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Old 11-15-2013, 06:14 PM   #21
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My portfolio (mixed asset classes) has earned about 9%year over the last 24 years. Seems about right if not low. Expect market to double in 8 or 9 years so I'm making no changes.
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Old 11-15-2013, 06:46 PM   #22
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...
My preferred hedging strategy is writing covered call, unfortunately the premium for calls is so small now daysthat I don't think it is very effective. For instance, I wrote a 100 call on UPS for a $1 when it was trading 90 and quickly zoomed up to a $100. Oh well I am happy selling at the price.just expected it to take longer...
I have written a few covered calls this year on stocks that I was skeptical that they would continue their momentum, and ended up leaving too much money on the table. I don't have any outstanding right now. My equities AA would have been quite higher than 67% if I just let them be. Oh well.

Anyway, here's an interesting except from the Web.
Of the 463 S&P 500 companies that have announced earnings so far, 75 percent have topped analysts’ income forecasts, data compiled by Bloomberg showed. Profits for the gauge increased 4.9 percent in the third quarter and will gain 5.8 percent in the final three months of the year, estimates compiled by Bloomberg show.
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Old 11-15-2013, 07:10 PM   #23
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+1. From one market timer to another.

By the way, Buffett is reportedly having trouble finding companies to buy. However, the recent disclosure shows he bought several billions worth of XOM, and XOM is near record high.
There are plenty of good companies for Buffett to buy:

Apple, Corning, Cisco, Intel

They all have tons and tons of cash and huge free cash flow. The only thing he would need to do is get rid of the dividend and do a 200 for 1 reverse stock split so they trade for $100,000 a share.
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Old 11-15-2013, 07:16 PM   #24
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To me there is no doubt that stocks are extremely vulnerable as the article makes clear. However, as long as the Fed continues to purchase government issued debt at the rate it is doing it will tend to support stocks in the overvalued range. Any asset class can become extremely overvalued until the point comes where the support cannot hold.

The federal government really had a deficit of 860 million not 680 million in 2013 fiscal year if you consider the amount of paybacks by Fannie Mae and others from 2008 crisis. This deficit spending by the federal goveernment along with the AFA will tend to really help companies as corporate health care costs for retirees and employees is going to drop very quickly as a cost for major American companies, which will lead to larger dividend increases.

Yellen appears to be starting her term by impicitly stating support of the stock market as the key of her model. Now the best thing to do is stick to your asset allocation model and when it is time to adjust you adjust. If you were a follower of Benjamin Graham and his book the Intelligent Investor to decide on allocating between 25 and 75 % stocks, I would believe his allocation would be somewhere between 25 and 50 percent, and moving towards the lower percentage. I continue to believe Japan 10 long term bonds will give the first signal that this goverment valuation support system is ending, haven't done so yet, until then enjoy the climb up!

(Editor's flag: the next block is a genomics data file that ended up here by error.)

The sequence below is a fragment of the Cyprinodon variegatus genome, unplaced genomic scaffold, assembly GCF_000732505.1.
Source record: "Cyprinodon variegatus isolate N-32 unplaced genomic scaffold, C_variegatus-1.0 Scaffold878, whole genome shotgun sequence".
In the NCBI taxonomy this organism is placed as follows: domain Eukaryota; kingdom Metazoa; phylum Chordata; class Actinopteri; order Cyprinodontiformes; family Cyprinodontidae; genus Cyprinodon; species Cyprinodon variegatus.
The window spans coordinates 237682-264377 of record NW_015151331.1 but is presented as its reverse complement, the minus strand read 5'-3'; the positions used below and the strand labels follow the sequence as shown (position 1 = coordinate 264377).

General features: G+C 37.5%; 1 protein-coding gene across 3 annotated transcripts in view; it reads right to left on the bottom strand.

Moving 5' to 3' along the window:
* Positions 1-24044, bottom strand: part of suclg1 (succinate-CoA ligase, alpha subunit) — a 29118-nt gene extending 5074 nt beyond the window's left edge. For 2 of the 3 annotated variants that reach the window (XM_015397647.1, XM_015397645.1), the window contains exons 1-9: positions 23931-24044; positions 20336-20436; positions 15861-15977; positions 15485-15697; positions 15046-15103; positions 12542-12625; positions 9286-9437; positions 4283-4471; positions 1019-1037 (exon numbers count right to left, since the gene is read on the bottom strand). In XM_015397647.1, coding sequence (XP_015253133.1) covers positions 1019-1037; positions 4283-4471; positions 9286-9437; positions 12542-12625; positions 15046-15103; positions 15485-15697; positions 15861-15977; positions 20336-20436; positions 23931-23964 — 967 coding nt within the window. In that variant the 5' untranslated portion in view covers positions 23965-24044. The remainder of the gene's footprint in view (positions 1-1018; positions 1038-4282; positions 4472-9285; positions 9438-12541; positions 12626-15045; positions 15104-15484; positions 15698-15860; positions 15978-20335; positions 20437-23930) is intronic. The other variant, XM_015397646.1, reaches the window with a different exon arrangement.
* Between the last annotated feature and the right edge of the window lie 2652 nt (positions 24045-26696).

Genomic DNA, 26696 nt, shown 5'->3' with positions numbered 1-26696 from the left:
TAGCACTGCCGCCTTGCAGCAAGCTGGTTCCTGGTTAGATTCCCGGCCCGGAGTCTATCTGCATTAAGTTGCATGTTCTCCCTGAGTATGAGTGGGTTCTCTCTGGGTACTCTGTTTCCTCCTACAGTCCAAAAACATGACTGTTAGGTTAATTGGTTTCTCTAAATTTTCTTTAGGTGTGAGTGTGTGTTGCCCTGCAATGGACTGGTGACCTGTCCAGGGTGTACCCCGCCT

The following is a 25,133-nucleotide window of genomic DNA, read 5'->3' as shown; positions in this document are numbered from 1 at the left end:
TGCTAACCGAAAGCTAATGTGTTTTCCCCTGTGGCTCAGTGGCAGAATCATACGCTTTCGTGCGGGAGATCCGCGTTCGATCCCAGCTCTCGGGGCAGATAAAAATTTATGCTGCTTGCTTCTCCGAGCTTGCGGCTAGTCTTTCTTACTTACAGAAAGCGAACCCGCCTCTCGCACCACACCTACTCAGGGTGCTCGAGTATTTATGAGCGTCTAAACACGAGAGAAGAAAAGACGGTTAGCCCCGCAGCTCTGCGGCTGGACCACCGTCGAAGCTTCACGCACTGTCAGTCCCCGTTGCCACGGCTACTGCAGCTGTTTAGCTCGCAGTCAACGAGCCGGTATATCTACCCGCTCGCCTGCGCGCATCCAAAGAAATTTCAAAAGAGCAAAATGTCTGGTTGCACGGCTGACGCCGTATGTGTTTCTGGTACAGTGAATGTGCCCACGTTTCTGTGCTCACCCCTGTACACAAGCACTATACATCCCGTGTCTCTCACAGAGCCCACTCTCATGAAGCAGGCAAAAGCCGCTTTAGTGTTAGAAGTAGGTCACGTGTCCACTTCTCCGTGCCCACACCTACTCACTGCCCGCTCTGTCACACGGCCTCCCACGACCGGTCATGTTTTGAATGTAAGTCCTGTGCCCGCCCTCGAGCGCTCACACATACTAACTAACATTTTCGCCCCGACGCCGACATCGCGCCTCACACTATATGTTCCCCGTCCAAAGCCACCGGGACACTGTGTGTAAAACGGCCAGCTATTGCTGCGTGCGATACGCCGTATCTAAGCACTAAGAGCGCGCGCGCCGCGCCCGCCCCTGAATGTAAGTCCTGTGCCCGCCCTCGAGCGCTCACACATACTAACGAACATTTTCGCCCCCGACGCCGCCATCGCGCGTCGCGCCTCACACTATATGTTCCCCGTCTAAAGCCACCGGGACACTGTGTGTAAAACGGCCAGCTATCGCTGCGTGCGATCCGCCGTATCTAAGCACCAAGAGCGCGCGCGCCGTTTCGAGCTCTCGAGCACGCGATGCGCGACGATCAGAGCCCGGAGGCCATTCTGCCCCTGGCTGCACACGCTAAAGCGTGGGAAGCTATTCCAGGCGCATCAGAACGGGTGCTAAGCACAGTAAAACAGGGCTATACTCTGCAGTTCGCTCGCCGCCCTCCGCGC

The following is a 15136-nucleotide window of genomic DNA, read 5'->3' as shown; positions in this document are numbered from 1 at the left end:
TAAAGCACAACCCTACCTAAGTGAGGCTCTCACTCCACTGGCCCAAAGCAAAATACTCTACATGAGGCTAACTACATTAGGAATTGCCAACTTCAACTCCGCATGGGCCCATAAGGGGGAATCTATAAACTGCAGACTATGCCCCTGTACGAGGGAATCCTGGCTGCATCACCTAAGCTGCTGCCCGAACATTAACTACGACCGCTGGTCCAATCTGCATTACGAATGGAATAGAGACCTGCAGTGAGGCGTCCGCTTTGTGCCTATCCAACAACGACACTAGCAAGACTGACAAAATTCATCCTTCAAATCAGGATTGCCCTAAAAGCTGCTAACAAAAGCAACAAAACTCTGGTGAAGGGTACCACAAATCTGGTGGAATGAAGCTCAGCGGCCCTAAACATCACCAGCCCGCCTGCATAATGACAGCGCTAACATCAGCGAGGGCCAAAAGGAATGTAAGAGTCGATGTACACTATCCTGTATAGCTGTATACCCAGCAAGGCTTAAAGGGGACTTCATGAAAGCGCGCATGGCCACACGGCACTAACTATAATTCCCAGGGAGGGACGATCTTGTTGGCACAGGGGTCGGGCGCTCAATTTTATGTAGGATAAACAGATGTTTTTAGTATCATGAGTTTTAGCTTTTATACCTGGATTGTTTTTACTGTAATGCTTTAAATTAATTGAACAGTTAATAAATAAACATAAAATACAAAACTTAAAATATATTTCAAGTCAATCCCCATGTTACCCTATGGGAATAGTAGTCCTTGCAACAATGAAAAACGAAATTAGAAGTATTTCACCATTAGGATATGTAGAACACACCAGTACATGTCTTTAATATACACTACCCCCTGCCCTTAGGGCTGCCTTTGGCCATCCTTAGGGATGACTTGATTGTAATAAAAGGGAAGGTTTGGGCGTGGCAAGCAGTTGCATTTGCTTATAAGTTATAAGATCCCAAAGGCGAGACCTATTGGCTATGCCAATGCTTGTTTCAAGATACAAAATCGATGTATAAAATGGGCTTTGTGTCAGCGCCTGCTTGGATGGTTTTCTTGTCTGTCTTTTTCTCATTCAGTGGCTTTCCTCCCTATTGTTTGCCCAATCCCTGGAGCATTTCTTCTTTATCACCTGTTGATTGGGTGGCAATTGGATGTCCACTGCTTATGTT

Several of my dividend stocks have been incredible in gains obtained in the past year (VFC, MMP, MO) but dividend increase are gettings larger as well.
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Old 11-15-2013, 07:33 PM   #25
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I have no idea whether we are overvalued or not. But I have reduced my equity exposure to 65/15/20 cash, Additionally, I just sold a vacation rental and closing is in 3 weeks. I'll add that to cash (CDs) pile which will effectively lower my equity percentage even more.
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Old 11-15-2013, 07:36 PM   #26
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Buffett will not touch tech stocks. His record is impressive, when one considers that for decades he has shunned the tech megastocks that populate the S&P 500. He knows what he is doing, and does not have to do index.
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Old 11-15-2013, 07:38 PM   #27
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Thanks for the link Ha.

The article says that PE10 and P/D are elevated and also:
Quote:
Here is another chart, this time looking at CAPE vs CAPD. They are basically the same chart (with dividends showing even more overvaluation) and CAPE is 90th percentile and dividends 94th. Neither are good places to hang out over the next 3-10 years.
Notice he is not saying this is a short term (months) indicator. My own research gives me exactly zero confidence that PE10 will be a good short term (months in future) indicator.

My conclusion, interesting but is not actionable in its own right for the next several months. If all you care about is the >3 year outlook, you might indeed want to sell.

I could be wrong but I'm talking about data and data interpretation, not feelings.

Another reflection on this chart data. In the 1980's I was taking a newletter that charted the P/D. It started to get into elevated territory and the Faber chart shows this. The newletter back then got kind of negative on the market. Looking at the Faber P/D chart, one would have to have been out of the market since the early 1980's just using the old P/D ratio charts available back then. Would have been a very painful lesson.
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Old 11-16-2013, 03:52 AM   #28
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Here is a pretty good WSJ article on the subject.

Quote:
During the U.S. Senate confirmation hearing Thursday for Janet Yellen, the nominee to replace Ben Bernanke as head of the Federal Reserve, Sen. Mike Johanns (R., Neb.) said he thinks the Fed's loose monetary policy is pumping up the stock and real-estate markets.
"What am I missing here?" he said. "I see asset bubbles." Ms. Yellen responded, "We have to watch this very carefully, but I don't see this as an asset bubble."